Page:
fauxklore (fauxklore) wrote,
fauxklore
fauxklore

Finding Neverland

Love Stories: Fall for the Book and the George Mason University Folklore Round Table put on a storytelling event on Wednesday night, with a focus on love stories. A few of us from Better Said Than Done were invited to tell as part of the program. I had a mental debate about what to tell. Better Said Than Done is focused on personal stories, but I have an original fairy tale that fit the theme well and decided to go with that. It worked well. But I do still plan to tell a story about the 13,769 times I fell in love (starting with Brainiac 5 of the Legion of Super Heroes – ooh, that green skin!) some time.


Finding Neverland: Last night, I went to see Finding Neverland at the National Theatre. For those who are unfamiliar with it, this is a musical about how J. M. Barrie came to write Peter Pan. I have to admit that I don’t really know enough about him to know how accurate it is, but I gathered that the basics are there. It wasn’t a terrible show, but it wasn’t brilliant either. Most of the music is pretty forgettable and many of the jokes are corny and trite. I like the concept that we all need to play and growing up doesn’t eliminate that. I don’t like being hit over the head with it. Also, I hated much of the choreography. It was redeemed with "We Own the Night," but I wasn’t surprised to learn that the choreographer, Mia Michaels, is best known for working on So You Think You Can Dance. I don’t want generic showy moves in theatre choreography. I want dance that tells a story.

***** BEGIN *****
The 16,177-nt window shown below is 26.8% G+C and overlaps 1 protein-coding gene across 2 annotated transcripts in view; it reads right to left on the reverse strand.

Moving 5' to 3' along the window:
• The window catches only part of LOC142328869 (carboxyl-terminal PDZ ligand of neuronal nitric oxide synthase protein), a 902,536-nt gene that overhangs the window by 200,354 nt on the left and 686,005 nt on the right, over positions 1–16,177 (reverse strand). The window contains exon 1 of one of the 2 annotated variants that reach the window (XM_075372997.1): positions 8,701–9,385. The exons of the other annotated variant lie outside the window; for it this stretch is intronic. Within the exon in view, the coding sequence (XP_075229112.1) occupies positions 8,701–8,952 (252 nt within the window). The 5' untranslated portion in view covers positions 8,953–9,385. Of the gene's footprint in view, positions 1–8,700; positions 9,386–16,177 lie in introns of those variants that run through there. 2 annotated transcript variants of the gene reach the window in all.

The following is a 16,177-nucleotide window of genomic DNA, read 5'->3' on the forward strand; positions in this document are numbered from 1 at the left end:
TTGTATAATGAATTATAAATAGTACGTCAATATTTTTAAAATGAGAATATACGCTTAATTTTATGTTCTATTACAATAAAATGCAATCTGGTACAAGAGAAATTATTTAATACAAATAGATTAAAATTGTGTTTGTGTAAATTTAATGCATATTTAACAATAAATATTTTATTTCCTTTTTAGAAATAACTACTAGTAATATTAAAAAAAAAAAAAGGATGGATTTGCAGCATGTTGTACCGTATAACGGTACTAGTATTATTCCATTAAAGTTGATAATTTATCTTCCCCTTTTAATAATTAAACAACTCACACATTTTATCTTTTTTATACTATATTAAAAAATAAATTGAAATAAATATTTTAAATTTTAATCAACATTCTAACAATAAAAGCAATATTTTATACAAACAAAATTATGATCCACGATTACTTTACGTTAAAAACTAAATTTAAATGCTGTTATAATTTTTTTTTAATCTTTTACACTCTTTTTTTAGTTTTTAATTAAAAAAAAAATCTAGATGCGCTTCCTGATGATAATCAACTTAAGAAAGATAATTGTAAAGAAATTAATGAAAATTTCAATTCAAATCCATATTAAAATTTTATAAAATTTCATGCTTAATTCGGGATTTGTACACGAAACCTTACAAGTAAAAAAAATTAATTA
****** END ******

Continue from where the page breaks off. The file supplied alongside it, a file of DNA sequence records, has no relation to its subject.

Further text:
The single thing that annoyed me the most is that I know that J. M. Barrie was a Scot. I assume this is the director’s fault and not the actor’s, but I found it really grating that Jeff Sullivan played him with an English accent. No. Just no.

I didn’t completely hate this – and, by the way, I do completely hate Peter Pan and take some pleasure in refusing to clap for Tinkerbell – but it could have been tightened up quite a bit. If you want to see a show based on Peter Pan, I suggest Peter and the Starcatcher instead. That had some real imagination behind it.

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Tags: musicals, storytelling, theatre
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